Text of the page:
You don’t want your customers to have their guards up while talking to you. They need to be comfortable, so they will open up and share their thoughts with you.
It’s also important that you don’t turn it into a sales or customer support call. If they complain about a product or feature, you need to make sure you have a plan in place that keeps you on track with the customer development conversation. You can’t defend the product or try to fix their complaint right then and there. This can be challenging because you likely know a solution to their problem! Which is why it’s sometimes best if this is done by a third party.
4. Provide an incentive.
An incentive is a great way to show appreciation for your customer’s time. Keep in mind, they are doing you a favor. Choose an incentive that is appropriate for your product and your customers. If you’re asking for 30 minutes of a C-suite executive’s time and your product costs their company thousands of dollars a month, you want to make sure you reflect that value in your incentive. A 20% discount might be worth an executive’s time, while a $100 gift card to Amazon may not have them rushing to the phone. I’ve also seen great success with charitable donations in the customer’s name. Offer to donate $X amount to their charity of choice in exchange for 30 minutes of their time.
5. Allow them to schedule at their convenience.
In the email copy, leave a calendar link with multiple options for them to schedule time. Provide some morning, afternoon, evening, and maybe even a couple weekend spots, but only for a specific amount of time. You want to make it convenient for them, but you also don’t want your entire life consumed with customer calls. When starting from scratch, give a two-week time frame for customers to schedule calls.
What Do I Say Now?
You’ve scheduled phone calls successfully and are now ready to have conversations with your customers. This should be the easy part, right? Actually, this is the part that is deceptively difficult and many people get wrong. Here are a few tactics to ensure you aren’t wasting time asking the wrong questions.
The most important question you can ask your customers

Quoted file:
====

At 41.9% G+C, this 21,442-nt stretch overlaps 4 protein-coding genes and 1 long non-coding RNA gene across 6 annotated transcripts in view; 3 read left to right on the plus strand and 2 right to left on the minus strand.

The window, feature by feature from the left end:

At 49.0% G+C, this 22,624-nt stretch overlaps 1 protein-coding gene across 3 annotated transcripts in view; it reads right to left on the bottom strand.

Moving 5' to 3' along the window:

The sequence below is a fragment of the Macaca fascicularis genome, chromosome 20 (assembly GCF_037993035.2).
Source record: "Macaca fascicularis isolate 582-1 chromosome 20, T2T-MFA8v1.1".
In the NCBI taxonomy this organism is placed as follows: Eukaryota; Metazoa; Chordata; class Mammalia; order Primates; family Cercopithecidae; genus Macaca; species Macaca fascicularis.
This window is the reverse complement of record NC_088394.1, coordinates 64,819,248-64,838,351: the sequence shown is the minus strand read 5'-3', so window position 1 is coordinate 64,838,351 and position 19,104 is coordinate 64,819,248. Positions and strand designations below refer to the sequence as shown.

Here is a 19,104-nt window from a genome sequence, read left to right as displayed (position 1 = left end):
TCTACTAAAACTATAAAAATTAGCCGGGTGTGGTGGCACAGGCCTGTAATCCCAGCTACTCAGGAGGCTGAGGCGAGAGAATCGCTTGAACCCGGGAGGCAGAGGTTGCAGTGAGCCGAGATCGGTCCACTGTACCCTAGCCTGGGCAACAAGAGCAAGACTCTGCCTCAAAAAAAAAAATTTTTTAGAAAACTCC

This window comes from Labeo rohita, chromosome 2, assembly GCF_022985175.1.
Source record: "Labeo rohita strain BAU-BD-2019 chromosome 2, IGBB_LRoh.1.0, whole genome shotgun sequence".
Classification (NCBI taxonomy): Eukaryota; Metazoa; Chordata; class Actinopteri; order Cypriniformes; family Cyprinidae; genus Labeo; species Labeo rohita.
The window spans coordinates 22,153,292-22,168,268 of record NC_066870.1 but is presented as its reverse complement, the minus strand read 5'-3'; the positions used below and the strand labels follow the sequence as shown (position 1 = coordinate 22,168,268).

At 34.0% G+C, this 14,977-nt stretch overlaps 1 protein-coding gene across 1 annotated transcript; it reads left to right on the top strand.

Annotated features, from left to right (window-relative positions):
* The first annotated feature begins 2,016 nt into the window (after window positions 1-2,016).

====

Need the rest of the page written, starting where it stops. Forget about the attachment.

There’s one question that really helps to uncover the core emotions or triggers around any statement your customer has just answered. The powerhouse question is: Why?
It’s versatile, interrogative, appearing in various forms, including:
- “Oh really, can you tell me more about that?”
- “You mentioned — specific thing they just mentioned— can you expand on that some”
- “Why do you think that is?”
“Why” is so powerful for customer conversations because it helps your customer answer the reasoning behind their idea, the motivation behind their actions, and the emotions behind their thoughts.
Your questions will vary depending on what you want to learn about your customer, but some good ones to ask are:
- What was the last thing you did with/on our product?
- Talk me through the last time using our product made your day better.
- What other tools/apps have you tried?
- Why do you strive to [solve a specific problem they’ve previously mentioned]?
- If you could change one thing about our product, what would it be?
- Who else should I talk to about this?
- Tell me about your typical day at work.
- What are your responsibilities?
- Do you have any people that report to you?
- Do you report to anyone?
Let’s Get Digital, Digital!
Customer conversations aren’t a highly technical operation, but it is important that you get the most out of these conversations, and the last thing you need to do is frantically take notes on a call. Your only job is to listen. In order to give yourself the best opportunity to stay focused on the call, it’s best if you record your conversations and have them transcribed. There are plenty of tools out there that you can use for free or low cost. A few I recommend are Rev or Temi, and Zoom or GoTo Meeting for recorded phone or video chats.
Survey Your Audience
A survey is a great way to gather information from a larger section of your audience or to get relevant feedback during a specific action your audience takes. But be aware, surveys validate ideas in large quantity. The phone calls come first because then you’re able to validate your customer’s ideas. If you send out a survey first, you’re only validating your own ideas.
When asking survey questions, keep in mind the 4S Method mentioned earlier — you want to keep your questions simple, short, and strategic (slow doesn’t exactly pertain to the survey questions).
Surveys Are Flexible
The great thing about a survey is that it’s automatic and can be done at any time. (Hello, working while you sleep!) If you’re curious why your customer’s purchase, ask, “Why did you buy from us today?” on the Thank You page after buying. Or send them an email and ask general questions about their overall experience with your company. The options are varied and can provide a great deal of insight.
When you pair a survey and customer conversations, you have the beginnings of data-driven buyer personas that will continue to evolve and grow with your company. It’s the secret combo!
Step Two: Organize Your Data
You’ve had all your conversations transcribed and gathered all survey responses, so now you’ve got tons of useful data to put to work. But how do you make sense of all these transcripts and responses?